Knave’s Kitchen offers vegan junk food as part of a stripped back menu of about ten items. Having spotted their proud sandwich board out the corner of my eye the previous week, I couldn’t wait to give the food – and especially their speciality seitan options – a try.
We decided to order two things to share, plus a side, and were spoilt for delicious-sounding choices. The menu was split into sections, SEITAN, NOT SEITAN!, and SIDES; always excited to try new seitan dishes, especially in Leeds where it’s rarely on menus, I was certain that I wanted to try something from that section, but wasn’t exactly sure what. The first option – ‘The Mill Hill Special’ – had an appetising list of ingredients listed but no real explanation as to what it actually was. After asking at the bar, I was told that it was in fact a kebab, takeaway style: the hummus and lettuce and pickles that the menu boasted fell into place when I knew they would all be crammed into a pitta.
From the NOT SEITAN! section of the menu we ordered the Tofu Katsu Curry, something I absolutely love and often make myself, with crumbed and fried aubergine serving as the ‘meat’. On the side we ordered some Hand Cut Wedges, and nearly some Steamed Rice too, because the menu didn’t say that the Katsu came with it – definitely something to add to the menu just in case the person taking your order doesn’t let you know.
The food arrived on a plastic tray dressed with a patterned, monochrome paper mat. It looked really appetising, with the kebab wrapped in foil and greaseproof paper, and the wedges and katsu served in small paper pots. I was disappointed to see that they only had seemingly single-use plastic cutlery on offer as, while it may contribute to the ‘street food’ vibe, wood is a far more environmentally friendly option, as is obviously washing and reusing cutlery. (Post Update: Knave’s replied to me on Twitter and told me that they only use 100% biodegradable VegWare cutlery – always happy to be proved wrong!)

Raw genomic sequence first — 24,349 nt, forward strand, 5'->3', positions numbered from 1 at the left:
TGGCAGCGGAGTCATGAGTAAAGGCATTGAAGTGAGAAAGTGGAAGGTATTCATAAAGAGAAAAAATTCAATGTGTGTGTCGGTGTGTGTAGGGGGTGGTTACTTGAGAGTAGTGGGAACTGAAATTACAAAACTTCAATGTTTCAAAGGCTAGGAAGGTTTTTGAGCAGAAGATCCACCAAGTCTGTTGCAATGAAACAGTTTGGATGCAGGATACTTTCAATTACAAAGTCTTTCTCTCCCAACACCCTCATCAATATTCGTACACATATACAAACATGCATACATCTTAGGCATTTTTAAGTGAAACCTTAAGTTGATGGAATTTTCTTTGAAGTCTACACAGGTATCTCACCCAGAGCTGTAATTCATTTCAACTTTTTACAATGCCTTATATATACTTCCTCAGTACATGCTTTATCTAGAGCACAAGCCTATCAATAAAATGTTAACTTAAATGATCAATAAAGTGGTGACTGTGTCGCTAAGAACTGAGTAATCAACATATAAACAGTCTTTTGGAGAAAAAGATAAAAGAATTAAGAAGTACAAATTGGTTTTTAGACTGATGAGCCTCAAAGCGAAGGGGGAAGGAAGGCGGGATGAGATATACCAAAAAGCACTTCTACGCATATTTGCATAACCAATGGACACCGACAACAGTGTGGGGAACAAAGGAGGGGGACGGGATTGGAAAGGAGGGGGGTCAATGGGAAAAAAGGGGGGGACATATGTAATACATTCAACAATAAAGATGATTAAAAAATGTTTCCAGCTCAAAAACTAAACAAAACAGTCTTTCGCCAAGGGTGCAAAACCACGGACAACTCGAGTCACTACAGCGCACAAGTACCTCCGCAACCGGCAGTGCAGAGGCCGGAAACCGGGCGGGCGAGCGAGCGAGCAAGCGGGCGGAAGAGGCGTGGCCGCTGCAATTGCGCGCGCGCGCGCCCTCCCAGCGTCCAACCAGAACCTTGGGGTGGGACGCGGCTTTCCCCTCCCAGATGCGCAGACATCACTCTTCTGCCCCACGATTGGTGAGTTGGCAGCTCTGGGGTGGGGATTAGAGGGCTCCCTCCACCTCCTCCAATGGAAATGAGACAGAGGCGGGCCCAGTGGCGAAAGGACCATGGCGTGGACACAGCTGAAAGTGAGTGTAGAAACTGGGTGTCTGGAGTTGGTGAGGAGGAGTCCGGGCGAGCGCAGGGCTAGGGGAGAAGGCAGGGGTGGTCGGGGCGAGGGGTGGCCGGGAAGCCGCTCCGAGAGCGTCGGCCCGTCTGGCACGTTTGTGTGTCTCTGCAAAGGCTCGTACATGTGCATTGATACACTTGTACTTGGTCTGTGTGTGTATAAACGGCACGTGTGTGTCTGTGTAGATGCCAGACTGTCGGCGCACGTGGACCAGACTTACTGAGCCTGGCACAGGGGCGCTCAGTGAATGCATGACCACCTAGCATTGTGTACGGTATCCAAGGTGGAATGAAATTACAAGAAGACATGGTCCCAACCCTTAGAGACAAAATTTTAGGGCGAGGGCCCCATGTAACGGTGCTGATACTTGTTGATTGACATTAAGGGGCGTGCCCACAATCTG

The katsu curry sauce was more yellow than I usually make it, but the cubes of breaded, fried tofu looked deliciously crispy and golden. Soft and fluffy on the inside and crunchy on the exterior, they were delicious little morsels that I had to stop myself from eating like popcorn and demolishing in about a minute. The rice was well cooked – not too hard, not too stodgy – but unfortunately the sauce was a little lacklustre. It tasted more like the curry sauce that you’d get from a chippy (one of my favourite things to be fair) than a katsu in my opinion, as it lacked that sharpness that comes with a healthy dose of mirin or rice vinegar.
As I said, the ‘Mill Hill Special’ looked really impressive in its blankets of foil and greaseproof, but I knew immediately that something was awry when I opened up the folds of the pitta to put even more sauce in and it immediately started crumbling away. It seemed like it hadn’t been toasted at all, and as a result the dry bread really was not up to the task of holding its contents inside, nor did it taste very nice.
The grilled seitan itself was moist and tasty, but was cut into such tiny pieces that it got lost amongst everything else, and you certainly wouldn’t taste it in a big mouthful of dry bread. It was accompanied by a fresh and minty raita which I loved, as well as some welcome crunch in the form of pickles, fresh carrot and cucumber. The hummus unfortunately I couldn’t really taste, although when I searched for some it was pretty tasty.
Perhaps because a toasted pitta crammed full of tasty bits and pieces is something that I enjoy both in my own kitchen and from takeaways on a regular basis, I was a bit let down by this one as it didn’t seem to have been made with much love or decadence. There needed to be bigger chunks of seitan, and more hummus, all the better to cover in chilli sauce and pretend that its 2am rather than 2pm.
What Knave’s need to do is treat their pittas like they treat their potatoes, because those wedges had been treated like kings. Cut thick, fried to a deep brown, the lightly spiced crunchy skin coated pillows of deliciousness on the inside. So good that you would gladly sacrifice the skin on the roof of your mouth and even risk what I call ‘hot potato gullet’. And with a help yourself sauces section boasting sriracha mayo, bbq, and all the hits bar plain vegan mayo, I would gladly have four portions of them and call it a day.
The food, plus a beer and a glass of wine, came to £24.00 in total, which for a sit-down lunch on a Saturday is pretty good value in my opinion. I’d certainly go back to try the other bits on the menu, but would hope that they don’t hold back on those plates. With a heavier hand on all the good stuff – the seitan, the hummus, the zing in the katsu – as well as simply a toaster, it could be great, rather than just okay.
Knave’s Kitchen, Oporto, 31 Call Lane, Leeds, LS1 7BT